This blog post, provided by the IPR Behavioral Insights Research Center and written by Dr. Terry Flynn and Tim Li, is based on a research paper by Schlomo Benartzi, John Beshears, Katherine Milkman, Cass Sunstein, Richard Thaler, Maya Shankar, and Steven Galing. 

Key Findings

  • Nudges are strategies that guide decision-making toward a particular direction
  • Nudges can be more cost-efficient at changing behaviour than traditional interventions, like educational communications and financial incentives.
  • Government organizations have found success in using nudges for encouraging retirement savings, college enrollment, energy conservation, and vaccinations.

Implications for Public Relations

The success of nudges in government and policy demonstrates their effectiveness across multiple domains. Nudges and other insights from behavioural sciences research are useful tools for public relations professionals to consider in their work. It is important to recognize that human behaviour is often irrational because it relies on unconscious mental shortcuts rather than a careful evaluation of information. These short cuts or “heuristics” are essential as they allow for quick decision-making and help preserve our cognitive energy. However, they can go awry and lead to behaviours that don’t align with our attitudes, beliefs, or goals.


Nudges are interventions that are designed to predictably change behaviour without violating people’s autonomy. They are based on behavioural science principles like the notion that people often make decisions based on intuition and mental shortcuts, instead of careful, rational evaluations of the available information. Governments are starting to recognize the potential of nudges to promote positive behaviours and have formed specialized units for developing and implementing nudges.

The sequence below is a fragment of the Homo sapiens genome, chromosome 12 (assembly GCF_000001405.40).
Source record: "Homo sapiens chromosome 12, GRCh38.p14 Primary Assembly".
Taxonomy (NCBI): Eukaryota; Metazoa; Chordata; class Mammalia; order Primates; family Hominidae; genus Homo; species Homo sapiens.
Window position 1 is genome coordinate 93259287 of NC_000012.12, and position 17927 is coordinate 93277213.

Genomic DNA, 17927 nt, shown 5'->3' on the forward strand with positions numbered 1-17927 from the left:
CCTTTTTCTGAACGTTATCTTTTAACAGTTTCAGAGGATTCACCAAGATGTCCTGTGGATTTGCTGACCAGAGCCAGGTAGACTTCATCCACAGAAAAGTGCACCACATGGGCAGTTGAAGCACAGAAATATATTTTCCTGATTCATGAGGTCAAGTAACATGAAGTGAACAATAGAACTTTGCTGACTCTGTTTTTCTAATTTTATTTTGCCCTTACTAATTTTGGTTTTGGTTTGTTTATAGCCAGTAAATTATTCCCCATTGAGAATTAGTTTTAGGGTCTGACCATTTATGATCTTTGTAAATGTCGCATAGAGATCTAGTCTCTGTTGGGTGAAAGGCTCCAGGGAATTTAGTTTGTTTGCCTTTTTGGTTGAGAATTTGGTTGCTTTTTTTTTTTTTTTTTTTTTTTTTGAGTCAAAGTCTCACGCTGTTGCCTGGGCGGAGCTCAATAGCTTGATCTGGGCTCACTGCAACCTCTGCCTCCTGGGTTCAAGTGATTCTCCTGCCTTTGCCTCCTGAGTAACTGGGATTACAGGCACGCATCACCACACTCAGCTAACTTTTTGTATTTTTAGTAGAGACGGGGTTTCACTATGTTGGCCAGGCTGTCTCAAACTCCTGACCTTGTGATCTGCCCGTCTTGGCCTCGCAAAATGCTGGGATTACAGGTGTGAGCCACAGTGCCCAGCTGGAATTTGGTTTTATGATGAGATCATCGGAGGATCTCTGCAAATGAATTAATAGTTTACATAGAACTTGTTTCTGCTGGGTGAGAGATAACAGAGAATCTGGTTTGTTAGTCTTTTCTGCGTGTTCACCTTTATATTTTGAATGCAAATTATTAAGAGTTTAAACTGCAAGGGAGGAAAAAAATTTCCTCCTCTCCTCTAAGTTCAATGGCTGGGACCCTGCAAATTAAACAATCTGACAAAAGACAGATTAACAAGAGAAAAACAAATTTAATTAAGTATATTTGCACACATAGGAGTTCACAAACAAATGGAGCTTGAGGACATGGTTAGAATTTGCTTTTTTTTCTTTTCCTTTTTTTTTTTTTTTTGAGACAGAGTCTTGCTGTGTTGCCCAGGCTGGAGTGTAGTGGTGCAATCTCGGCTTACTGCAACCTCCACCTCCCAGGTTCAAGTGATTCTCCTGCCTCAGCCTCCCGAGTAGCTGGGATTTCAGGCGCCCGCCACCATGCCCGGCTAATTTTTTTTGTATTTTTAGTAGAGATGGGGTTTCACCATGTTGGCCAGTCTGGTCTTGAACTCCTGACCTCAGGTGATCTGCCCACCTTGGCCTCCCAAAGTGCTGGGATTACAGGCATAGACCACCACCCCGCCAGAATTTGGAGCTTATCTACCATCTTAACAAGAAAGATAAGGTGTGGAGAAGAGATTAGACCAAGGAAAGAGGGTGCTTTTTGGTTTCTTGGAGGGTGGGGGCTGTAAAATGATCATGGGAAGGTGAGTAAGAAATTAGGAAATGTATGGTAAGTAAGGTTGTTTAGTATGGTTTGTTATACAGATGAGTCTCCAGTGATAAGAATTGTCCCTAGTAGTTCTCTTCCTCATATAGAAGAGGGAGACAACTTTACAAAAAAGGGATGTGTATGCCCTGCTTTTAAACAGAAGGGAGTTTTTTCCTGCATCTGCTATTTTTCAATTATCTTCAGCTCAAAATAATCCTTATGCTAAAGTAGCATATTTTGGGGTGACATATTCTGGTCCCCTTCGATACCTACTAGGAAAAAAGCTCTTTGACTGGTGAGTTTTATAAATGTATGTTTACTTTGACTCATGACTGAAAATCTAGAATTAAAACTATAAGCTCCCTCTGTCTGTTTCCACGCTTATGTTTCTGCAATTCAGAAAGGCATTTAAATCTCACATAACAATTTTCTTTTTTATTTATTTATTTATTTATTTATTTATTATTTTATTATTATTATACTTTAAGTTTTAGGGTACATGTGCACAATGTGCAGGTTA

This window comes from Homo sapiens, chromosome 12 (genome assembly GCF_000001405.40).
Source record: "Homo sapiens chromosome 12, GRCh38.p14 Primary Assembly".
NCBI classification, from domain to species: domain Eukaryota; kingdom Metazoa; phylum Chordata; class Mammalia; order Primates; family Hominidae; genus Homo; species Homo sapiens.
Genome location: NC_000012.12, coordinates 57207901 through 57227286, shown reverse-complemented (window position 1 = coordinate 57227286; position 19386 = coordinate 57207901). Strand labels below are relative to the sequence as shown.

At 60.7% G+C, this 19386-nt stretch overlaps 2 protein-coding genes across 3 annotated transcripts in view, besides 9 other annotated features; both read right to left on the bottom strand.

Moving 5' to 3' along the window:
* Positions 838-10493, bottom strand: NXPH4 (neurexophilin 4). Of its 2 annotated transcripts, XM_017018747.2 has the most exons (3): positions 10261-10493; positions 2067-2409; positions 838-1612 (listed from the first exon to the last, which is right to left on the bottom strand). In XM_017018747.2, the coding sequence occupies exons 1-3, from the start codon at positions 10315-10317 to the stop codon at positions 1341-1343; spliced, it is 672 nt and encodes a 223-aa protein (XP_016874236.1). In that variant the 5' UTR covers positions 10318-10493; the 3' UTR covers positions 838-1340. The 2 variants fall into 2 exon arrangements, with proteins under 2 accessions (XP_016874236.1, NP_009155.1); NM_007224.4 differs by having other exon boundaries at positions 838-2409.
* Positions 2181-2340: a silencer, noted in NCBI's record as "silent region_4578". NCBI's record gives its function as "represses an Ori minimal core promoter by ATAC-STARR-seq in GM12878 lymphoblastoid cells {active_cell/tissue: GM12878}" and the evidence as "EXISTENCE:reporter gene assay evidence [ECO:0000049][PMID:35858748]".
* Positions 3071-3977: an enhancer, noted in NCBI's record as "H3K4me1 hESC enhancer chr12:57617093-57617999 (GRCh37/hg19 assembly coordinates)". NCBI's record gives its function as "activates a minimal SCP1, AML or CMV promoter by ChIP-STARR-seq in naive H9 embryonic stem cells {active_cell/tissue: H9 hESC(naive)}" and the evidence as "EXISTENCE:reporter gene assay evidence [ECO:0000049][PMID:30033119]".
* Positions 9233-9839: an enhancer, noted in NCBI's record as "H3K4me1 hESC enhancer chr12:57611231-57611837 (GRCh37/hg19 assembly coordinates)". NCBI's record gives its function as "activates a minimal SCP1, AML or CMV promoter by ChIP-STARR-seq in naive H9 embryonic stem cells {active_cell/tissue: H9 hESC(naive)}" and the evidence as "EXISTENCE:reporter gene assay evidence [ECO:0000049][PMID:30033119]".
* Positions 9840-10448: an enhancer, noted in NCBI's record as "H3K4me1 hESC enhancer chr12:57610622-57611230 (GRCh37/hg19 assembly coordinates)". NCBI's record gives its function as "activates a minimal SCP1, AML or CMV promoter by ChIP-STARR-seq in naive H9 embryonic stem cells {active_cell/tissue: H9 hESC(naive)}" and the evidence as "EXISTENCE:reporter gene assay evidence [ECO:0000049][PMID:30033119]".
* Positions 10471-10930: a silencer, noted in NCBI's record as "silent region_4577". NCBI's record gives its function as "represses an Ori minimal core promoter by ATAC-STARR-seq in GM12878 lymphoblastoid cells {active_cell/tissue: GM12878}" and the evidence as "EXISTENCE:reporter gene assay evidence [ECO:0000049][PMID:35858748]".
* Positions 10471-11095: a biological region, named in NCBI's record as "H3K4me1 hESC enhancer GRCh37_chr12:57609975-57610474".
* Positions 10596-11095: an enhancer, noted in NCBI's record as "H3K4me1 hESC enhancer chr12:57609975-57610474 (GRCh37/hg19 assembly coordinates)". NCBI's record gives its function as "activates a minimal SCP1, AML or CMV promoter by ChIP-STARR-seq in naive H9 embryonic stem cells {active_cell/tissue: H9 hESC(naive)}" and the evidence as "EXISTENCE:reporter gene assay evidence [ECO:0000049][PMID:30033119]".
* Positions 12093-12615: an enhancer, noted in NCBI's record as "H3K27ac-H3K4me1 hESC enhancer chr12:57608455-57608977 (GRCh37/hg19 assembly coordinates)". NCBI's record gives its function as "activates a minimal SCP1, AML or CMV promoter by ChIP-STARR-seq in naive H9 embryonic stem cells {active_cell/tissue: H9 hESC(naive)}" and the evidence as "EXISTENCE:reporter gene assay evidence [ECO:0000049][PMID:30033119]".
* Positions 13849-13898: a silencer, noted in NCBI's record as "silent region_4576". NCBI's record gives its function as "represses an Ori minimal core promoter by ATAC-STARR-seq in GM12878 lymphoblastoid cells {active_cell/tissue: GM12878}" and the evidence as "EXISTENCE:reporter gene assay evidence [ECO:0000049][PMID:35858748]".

This study evaluated the impact of nudges from various government nudge units, and whether they were cost-effective. The nudges examined targeted a wide range of policy issues including retirement savings, education, energy use, health, job training, program compliance, and security.

The authors compared the interventions using ratios between impact and cost. Across all of the policy issues examined, nudges considerably outperformed traditional communications or financial incentives.

Having new employees set how much money is contributed to retirement savings within their first month was more effective than traditional incentive strategies like matching contributions and tax credits. The active decision prevented procrastination and defaulting to a zero contribution rate.

Similarly, financial incentives for college enrollment like stipends and subsidies for students were not as efficient as having tax professionals assist families with preparing taxes and financial aid applications. This personalized assistance nudge reduced anxiety and procrastination for filling forms and drew attention to college applications.

Nudges can leverage our instinct to take cues from other’s behaviour and conform to social norms. Informing residential consumers about how their electricity consumption compared with others in their neighbourhood was more effective per dollar spent than financial incentives and education initiatives at reducing energy use.

Implementation nudges encourage people to set intentions for behaviours, which help with planning, memory, and commitment. A review of flu shot promotion interventions revealed that having people write down their plan to obtain flu shots was more successful than traditional approaches.

Blog post compiled by Dr. Terry Flynn and Tim Li. 

Benartzi, Shlomo, Beshears, John, Milkman, Katherine. L., Sunstein, Cass R., Thaler, Richard H., Shankar, Maya, Galing, Steven, et al. (2017). Should governments invest more in nudging?. Psychological Science, 28(8), 1041-1055.

Heidy Modarelli handles Growth & Marketing for IPR. She has previously written for Entrepreneur, TechCrunch, The Next Web, and VentureBeat.
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